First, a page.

‘Nevertheless I am prepared to bet twelve hundred florins that it
is true,' answered the thief.

‘And I bet twelve hundred florins that it is a lie,' replied the
king. And he straightway sent a servant into the neighbouring
country to find out the truth.

As he rode, the servant met a man coming in the opposite
direction. So he hailed him and asked him where he came from. And
the man replied that he came out of the very town to which the
man was bound. Then the servant asked him if the story they had
heard about the bird with the long beak was true.

‘I don't know about that,' answered the man, ‘as I have never
seen the bird; but I once saw twelve men shoving all their might
and main with brooms to push a monster egg into a cellar.'

‘That is capital,' answered the servant, presenting the man with
ten florins. ‘Come and tell your tale to the king, and you will
save me a long journey.'

So, when the story was repeated to the king, there was nothing
for him to do but to pay the thief the twelve hundred florins.

Then the two partners set out again with their ill- gotten gains,
which they proceeded to divide into two equal shares; but the
thief kept back three of the florins that belonged to the liar's
half of the booty. Shortly afterwards they each married, and
settled down in homes of their own with their wives. One day the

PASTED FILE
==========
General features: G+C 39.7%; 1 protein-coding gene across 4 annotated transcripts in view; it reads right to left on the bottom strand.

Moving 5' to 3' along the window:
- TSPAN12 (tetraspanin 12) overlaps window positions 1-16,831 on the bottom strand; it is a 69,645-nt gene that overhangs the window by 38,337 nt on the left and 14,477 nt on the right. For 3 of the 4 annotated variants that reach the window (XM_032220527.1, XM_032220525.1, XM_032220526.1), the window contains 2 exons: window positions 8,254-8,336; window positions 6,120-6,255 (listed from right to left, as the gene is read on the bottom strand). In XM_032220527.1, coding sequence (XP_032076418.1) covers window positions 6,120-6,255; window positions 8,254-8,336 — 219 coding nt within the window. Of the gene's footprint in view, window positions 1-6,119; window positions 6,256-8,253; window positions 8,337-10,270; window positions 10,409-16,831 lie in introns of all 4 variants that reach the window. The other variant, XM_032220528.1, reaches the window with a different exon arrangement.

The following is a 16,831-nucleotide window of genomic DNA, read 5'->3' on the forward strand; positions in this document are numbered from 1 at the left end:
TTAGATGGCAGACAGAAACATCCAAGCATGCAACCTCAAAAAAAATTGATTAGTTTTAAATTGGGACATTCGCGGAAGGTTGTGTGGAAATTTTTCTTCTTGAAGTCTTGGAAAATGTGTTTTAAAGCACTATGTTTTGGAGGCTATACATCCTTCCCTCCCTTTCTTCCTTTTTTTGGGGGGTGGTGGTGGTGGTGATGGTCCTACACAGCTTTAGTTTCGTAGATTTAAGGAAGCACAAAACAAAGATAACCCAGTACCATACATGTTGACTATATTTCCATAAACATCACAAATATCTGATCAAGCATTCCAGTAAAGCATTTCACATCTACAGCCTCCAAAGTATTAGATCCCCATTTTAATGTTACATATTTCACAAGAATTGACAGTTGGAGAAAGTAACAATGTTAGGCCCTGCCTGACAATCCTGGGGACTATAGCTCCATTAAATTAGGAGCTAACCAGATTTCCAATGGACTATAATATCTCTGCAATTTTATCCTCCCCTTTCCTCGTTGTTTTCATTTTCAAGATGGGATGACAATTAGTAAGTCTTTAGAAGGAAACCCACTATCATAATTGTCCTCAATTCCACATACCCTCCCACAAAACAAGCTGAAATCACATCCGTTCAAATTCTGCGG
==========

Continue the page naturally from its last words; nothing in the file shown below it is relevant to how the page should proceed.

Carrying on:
liar discovered that he had been done out of three florins by his
partner, so he went to his house and demanded them from him.

‘Come next Saturday, and I will give them to you,' answered the
thief. But as he had no intention of giving the liar the money,
when Saturday morning came he stretched himself out stiff and
stark upon the bed, and told his wife she was to say he was dead.
So the wife rubbed her eyes with an onion, and when the liar
appeared at the door, she met him in tears, and told him that as
her husband was dead he could not be paid the three florins.

But the liar, who knew his partner's tricks, instantly suspected
the truth, and said: ‘As he has not paid me, I will pay him out
with three good lashes of my riding whip.'

At these words the thief sprang to his feet, and, appearing at
the door, promised his partner that if he would return the
following Saturday he would pay him. So the liar went away
satisfied with this promise.

But when Saturday morning came the thief got up early and hid
himself under a truss of hay in the hay- loft.

When the liar appeared to demand his three florins, the wife met
him with tears in her eyes, and told him that her husband was
dead.

‘Where have you buried him?' asked the liar.

‘In the hay-loft,' answered the wife.

‘Then I will go there, and take away some hay in payment of his